The massacre shocked, as all massacres should, no matter where they occur — though they shock in different ways depending on the degree of family one feels for the victims: dead French cartoonists garnered more sympathy than the swath of waste laid down by Boko Haram in Nigeria at the same moment, and therein lies a tale, as they say.
But these hypocrisies are just fish in a barrel: not interested. I was more interested in how people defended free speech, especially what some called "the right to blaspheme," that insult, not civility, is the foundation of one's right to proclaim freely. (But then there is the case of Dieudonné M’Bala M’Bala in France — but just more fish in the hypocrisy barrel.)
So, according to the "blaspheme" meme, if a society wants to label itself "liberal" and "modern" and "democratic" and "a protector of freedom," then its citizens must not only swallow a high degree of insult to prove their liberal bona fides, especially insults to dear and fervent beliefs, but also not retaliate against it. Oh, one can retaliate in words or gestures or massive protest marches, but one cannot physically attack the insulters, one cannot make them "pay a price."
In this scenario, the society extends an insulation to the insulters that is not extended to the insultees. The insultees, however, are expected to honor this protection as a proof that they are members in good standing of the liberal regime and will follow Louis Brandeis' maxim of "the remedy to be applied [to bad speech] is more speech, not enforced silence."
But clearly not everyone chooses to play this liberal/democratic charade and instead choose to break the rules. This is what happened at Charlie Hebdo.
To me, the writers at Charlie Hebdo were poseurs, if not hypocrites (just as with Jyllands-Posten in 2005 with their defamatory cartoons of Mohammed). They wanted the glory and profit of being provocateurs but did not want to take responsibility for any blowback.
But isn't provoking blowback the whole point of the insult? If you don't get blowback, then why perform the insult? And while in a liberal regime the blowback is supposed to be choreographed by the "remedy of more speech" so that no one dies, who says anyone gets to define what constitutes the "right" blowback?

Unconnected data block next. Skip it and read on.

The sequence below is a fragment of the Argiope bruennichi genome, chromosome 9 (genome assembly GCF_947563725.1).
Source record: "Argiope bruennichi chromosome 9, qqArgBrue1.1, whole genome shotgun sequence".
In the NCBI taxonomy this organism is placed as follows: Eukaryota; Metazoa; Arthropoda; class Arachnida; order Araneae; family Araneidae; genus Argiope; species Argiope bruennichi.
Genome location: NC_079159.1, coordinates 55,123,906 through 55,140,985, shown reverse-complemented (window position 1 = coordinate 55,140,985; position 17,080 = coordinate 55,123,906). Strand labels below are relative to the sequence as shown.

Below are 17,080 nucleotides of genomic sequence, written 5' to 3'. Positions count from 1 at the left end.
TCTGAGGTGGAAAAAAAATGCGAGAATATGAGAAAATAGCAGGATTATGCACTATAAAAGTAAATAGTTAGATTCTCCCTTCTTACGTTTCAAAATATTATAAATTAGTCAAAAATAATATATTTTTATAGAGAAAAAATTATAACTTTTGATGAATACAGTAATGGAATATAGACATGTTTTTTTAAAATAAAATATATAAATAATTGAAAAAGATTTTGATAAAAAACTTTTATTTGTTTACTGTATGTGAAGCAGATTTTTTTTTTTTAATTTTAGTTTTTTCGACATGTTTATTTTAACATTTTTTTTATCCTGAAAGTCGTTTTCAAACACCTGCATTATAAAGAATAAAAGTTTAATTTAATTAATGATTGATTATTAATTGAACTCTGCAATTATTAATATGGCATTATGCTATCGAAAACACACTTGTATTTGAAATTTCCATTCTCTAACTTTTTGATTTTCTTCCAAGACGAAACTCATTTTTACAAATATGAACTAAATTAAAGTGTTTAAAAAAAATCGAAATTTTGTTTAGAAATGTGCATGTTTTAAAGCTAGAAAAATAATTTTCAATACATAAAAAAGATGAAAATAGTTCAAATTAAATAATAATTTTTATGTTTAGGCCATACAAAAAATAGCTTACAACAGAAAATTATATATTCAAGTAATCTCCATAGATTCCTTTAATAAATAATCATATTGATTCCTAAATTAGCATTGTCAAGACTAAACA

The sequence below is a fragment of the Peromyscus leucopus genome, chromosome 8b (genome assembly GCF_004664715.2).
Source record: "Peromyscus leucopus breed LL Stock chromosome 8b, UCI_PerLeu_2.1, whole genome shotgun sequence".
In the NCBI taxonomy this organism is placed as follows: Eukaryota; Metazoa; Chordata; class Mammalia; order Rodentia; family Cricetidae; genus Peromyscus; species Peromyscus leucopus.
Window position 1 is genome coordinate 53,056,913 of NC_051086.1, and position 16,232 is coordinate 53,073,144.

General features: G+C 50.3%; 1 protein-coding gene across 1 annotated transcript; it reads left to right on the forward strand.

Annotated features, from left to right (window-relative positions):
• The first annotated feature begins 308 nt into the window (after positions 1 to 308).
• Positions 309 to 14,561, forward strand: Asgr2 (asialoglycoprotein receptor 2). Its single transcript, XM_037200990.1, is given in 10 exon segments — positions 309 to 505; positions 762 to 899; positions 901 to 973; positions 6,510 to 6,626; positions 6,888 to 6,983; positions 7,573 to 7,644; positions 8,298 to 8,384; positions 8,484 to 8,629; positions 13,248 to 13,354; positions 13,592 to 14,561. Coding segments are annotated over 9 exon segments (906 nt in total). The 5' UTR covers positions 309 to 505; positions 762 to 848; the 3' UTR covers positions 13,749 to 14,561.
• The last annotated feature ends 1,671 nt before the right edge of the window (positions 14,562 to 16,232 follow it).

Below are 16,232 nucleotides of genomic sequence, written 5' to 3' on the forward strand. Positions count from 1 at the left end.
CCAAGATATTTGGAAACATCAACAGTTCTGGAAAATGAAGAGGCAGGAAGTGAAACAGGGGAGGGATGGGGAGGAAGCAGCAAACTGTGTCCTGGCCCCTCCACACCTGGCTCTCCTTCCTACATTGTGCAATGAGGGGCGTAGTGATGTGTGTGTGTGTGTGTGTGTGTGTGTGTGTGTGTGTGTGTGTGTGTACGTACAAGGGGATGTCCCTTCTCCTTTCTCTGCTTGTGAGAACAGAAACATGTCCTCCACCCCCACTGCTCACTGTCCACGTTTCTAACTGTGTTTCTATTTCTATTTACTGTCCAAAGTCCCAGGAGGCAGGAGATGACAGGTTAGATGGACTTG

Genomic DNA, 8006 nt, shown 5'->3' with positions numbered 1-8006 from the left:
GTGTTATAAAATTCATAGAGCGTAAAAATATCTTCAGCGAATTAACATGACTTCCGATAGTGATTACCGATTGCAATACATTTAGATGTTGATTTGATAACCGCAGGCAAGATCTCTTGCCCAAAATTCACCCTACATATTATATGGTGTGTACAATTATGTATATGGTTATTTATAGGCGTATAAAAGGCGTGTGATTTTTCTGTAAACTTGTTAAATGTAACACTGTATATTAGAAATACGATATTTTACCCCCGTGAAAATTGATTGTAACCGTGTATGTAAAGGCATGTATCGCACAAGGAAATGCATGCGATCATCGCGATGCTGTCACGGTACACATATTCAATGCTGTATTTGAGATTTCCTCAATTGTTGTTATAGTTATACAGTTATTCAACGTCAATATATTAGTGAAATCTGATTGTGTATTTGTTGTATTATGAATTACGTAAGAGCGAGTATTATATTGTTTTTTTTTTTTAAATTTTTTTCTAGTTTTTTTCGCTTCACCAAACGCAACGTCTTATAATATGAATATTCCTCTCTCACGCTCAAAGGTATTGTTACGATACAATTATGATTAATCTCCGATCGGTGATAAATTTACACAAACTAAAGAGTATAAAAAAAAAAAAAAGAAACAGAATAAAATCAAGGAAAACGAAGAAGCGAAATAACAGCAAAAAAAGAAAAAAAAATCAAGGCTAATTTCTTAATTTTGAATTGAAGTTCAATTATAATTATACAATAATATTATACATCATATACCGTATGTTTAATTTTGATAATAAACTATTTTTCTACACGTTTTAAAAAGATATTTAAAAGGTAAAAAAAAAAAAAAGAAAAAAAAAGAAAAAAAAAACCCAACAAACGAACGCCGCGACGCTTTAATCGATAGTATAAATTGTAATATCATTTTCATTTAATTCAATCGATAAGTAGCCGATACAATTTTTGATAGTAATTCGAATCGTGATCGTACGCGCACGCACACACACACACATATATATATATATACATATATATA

In a skewed way, the massacre honored the insulters and their right to blaspheme: something they did triggered an actual effect in the actual world and was not just mouth-music and posing done on a periodic basis for a paying audience. The exercise of the right had consequence: what more can any artist hope for?
One hopes that the consequence will be less than suffering and death, but death should not be ruled out as a validation of the freedom and the proper outcome of an inflammatory action.
But let's not go to that length: murdering the writers is understandable, but massacre is not really a sustainable counter-balance of the right to blaspheme. But neither is the "remedy of more speech" a useful counter-balance, especially for the voiceless in a society who have no megaphone for their "more speech."
Perhaps some speech should be penalized (the "yelling 'fire!' in a crowded theatre when there is no fire" approach).
Perhaps we should de-exalt free speech principles and instead have massive marches in support of non-speech principles (placards like "sometimes it's best just to shut up" or "if you can't say something good, don't say anything at all").
Perhaps, in the broader view, we denizens of the liberal democracy need to reëvaluate the rights-based underpinnings of our social arrangements, since rights are arid and pallid next to clan and tribe and family and faith.
But let's not exalt the insulters and sanctify their extinction nor expect the insulted to accept the insults with a charm and grace the insulters decline to exhibit. What happened at Charlie Hebdo was barbaric on both sides. At the very least, the disaster should force us to display less sanctimony and self-satisfaction and instead examine how we can expand free speech from the crimped "right to blaspheme" to a more civilizing effort to share ideas and the lives of the people who speak them.